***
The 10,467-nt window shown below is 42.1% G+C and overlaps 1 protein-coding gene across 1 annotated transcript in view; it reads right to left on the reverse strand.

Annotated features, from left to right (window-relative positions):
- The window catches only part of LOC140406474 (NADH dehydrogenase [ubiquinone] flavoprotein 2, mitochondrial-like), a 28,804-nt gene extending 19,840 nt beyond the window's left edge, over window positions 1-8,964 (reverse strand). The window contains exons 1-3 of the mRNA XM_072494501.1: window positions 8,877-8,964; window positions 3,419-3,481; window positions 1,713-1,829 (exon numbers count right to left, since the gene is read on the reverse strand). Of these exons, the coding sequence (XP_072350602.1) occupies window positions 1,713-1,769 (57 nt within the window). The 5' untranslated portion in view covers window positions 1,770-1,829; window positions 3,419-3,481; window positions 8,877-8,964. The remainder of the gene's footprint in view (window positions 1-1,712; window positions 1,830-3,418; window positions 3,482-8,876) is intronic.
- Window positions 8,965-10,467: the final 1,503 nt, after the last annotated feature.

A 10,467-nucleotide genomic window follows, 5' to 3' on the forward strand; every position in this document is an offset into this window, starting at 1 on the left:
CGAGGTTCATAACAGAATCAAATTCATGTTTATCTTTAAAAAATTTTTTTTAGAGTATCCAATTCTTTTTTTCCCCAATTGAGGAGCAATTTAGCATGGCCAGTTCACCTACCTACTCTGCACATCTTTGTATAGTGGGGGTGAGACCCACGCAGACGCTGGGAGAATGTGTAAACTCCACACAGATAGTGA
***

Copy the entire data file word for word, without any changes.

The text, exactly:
The 10,467-nt window shown below is 42.1% G+C and overlaps 1 protein-coding gene across 1 annotated transcript in view; it reads right to left on the reverse strand.

Annotated features, from left to right (window-relative positions):
- The window catches only part of LOC140406474 (NADH dehydrogenase [ubiquinone] flavoprotein 2, mitochondrial-like), a 28,804-nt gene extending 19,840 nt beyond the window's left edge, over window positions 1-8,964 (reverse strand). The window contains exons 1-3 of the mRNA XM_072494501.1: window positions 8,877-8,964; window positions 3,419-3,481; window positions 1,713-1,829 (exon numbers count right to left, since the gene is read on the reverse strand). Of these exons, the coding sequence (XP_072350602.1) occupies window positions 1,713-1,769 (57 nt within the window). The 5' untranslated portion in view covers window positions 1,770-1,829; window positions 3,419-3,481; window positions 8,877-8,964. The remainder of the gene's footprint in view (window positions 1-1,712; window positions 1,830-3,418; window positions 3,482-8,876) is intronic.
- Window positions 8,965-10,467: the final 1,503 nt, after the last annotated feature.

A 10,467-nucleotide genomic window follows, 5' to 3' on the forward strand; every position in this document is an offset into this window, starting at 1 on the left:
CGAGGTTCATAACAGAATCAAATTCATGTTTATCTTTAAAAAATTTTTTTTAGAGTATCCAATTCTTTTTTTCCCCAATTGAGGAGCAATTTAGCATGGCCAGTTCACCTACCTACTCTGCACATCTTTGTATAGTGGGGGTGAGACCCACGCAGACGCTGGGAGAATGTGTAAACTCCACACAGATAGTGA